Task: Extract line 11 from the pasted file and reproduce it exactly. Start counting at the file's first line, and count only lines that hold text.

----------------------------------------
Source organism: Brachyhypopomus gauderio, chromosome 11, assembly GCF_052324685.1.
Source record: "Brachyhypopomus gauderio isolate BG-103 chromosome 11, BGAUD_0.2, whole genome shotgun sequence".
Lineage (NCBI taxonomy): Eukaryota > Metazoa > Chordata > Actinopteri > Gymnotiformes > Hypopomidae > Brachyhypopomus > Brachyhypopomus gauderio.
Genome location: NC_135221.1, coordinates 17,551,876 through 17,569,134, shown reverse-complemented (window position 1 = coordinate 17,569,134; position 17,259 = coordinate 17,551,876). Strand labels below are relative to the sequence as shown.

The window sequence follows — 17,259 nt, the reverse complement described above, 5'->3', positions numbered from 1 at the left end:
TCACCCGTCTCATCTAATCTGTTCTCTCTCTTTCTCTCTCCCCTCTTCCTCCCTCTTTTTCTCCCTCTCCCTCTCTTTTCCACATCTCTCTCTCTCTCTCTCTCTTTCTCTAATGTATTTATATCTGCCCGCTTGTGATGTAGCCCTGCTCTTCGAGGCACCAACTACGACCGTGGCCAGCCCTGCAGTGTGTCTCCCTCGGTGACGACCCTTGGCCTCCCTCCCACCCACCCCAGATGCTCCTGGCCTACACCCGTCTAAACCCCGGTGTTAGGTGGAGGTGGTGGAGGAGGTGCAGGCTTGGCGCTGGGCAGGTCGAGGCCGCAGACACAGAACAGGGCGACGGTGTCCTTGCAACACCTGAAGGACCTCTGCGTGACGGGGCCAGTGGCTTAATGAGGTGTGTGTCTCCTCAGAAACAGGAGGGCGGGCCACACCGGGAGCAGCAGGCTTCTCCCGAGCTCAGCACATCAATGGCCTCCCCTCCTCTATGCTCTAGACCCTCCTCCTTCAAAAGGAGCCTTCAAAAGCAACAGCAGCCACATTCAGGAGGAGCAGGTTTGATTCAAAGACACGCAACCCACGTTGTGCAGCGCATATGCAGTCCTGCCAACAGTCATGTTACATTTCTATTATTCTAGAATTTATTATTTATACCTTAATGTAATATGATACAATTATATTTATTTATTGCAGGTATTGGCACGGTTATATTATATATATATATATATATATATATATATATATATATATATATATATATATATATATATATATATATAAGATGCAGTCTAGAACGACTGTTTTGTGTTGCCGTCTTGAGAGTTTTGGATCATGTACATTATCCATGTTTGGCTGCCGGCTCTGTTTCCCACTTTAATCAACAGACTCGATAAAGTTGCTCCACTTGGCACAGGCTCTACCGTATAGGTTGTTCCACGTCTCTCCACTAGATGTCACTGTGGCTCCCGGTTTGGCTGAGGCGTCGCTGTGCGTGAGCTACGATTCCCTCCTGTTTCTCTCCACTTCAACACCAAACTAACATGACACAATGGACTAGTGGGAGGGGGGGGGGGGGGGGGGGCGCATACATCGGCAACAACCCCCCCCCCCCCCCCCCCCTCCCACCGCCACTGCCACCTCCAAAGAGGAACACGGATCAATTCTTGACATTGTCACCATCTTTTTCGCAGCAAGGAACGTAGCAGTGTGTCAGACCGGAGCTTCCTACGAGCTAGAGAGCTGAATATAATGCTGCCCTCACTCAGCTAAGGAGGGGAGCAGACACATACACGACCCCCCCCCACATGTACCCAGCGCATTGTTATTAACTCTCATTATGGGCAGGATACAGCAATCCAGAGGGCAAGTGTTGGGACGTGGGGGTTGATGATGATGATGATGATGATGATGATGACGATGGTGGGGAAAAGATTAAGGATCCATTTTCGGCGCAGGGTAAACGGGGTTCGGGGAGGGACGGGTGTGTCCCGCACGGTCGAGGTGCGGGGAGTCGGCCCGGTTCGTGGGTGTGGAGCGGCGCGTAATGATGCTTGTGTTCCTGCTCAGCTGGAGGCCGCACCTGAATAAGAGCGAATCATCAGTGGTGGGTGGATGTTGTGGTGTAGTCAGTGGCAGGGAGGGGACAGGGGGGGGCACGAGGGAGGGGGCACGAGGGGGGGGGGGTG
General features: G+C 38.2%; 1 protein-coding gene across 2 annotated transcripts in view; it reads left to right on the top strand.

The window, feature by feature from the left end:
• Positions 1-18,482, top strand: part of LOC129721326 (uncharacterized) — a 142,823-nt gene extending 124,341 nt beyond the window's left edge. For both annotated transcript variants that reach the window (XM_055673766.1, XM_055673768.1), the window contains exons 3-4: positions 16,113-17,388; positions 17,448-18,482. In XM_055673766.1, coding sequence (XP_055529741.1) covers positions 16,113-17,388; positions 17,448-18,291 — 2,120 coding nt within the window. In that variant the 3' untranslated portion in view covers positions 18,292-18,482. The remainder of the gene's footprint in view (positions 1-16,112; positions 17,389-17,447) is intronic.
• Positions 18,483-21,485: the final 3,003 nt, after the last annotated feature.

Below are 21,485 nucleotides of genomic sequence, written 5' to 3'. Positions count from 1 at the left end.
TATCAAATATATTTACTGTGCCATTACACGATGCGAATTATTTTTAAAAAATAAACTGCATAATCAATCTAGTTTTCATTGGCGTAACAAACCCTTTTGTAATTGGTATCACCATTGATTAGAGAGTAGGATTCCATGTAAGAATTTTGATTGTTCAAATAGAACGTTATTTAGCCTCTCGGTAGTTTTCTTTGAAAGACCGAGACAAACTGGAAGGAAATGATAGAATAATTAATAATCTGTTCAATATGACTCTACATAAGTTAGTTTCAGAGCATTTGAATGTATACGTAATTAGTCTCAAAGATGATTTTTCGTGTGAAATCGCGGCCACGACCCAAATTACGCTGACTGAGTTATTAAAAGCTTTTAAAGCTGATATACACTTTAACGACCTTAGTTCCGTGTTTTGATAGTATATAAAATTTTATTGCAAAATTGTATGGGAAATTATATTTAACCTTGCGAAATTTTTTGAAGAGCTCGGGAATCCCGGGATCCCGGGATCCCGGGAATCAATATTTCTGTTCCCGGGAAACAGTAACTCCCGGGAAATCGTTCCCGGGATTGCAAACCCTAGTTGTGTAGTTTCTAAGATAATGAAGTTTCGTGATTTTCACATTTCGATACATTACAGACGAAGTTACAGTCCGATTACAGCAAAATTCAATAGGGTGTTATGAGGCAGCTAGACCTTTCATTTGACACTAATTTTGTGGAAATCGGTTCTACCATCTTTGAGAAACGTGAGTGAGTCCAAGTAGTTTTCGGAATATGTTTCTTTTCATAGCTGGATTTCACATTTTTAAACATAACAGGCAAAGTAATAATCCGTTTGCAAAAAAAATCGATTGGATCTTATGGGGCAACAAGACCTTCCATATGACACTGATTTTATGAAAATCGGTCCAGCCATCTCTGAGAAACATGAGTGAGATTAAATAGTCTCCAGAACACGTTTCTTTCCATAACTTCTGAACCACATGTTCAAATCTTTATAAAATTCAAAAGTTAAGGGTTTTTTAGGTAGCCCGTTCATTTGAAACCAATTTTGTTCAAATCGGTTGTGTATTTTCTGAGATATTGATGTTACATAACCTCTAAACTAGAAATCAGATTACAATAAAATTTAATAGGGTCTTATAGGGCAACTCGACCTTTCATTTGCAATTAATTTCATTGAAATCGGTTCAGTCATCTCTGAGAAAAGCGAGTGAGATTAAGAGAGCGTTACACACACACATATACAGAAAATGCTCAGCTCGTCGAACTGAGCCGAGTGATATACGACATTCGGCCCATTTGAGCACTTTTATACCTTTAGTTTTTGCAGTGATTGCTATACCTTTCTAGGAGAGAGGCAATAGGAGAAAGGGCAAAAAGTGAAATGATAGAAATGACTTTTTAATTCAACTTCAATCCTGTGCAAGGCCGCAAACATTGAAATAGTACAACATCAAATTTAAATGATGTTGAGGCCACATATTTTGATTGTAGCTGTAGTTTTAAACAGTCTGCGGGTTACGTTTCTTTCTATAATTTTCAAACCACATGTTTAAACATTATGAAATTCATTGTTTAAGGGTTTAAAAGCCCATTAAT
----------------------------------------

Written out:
Below are 21,485 nucleotides of genomic sequence, written 5' to 3'. Positions count from 1 at the left end.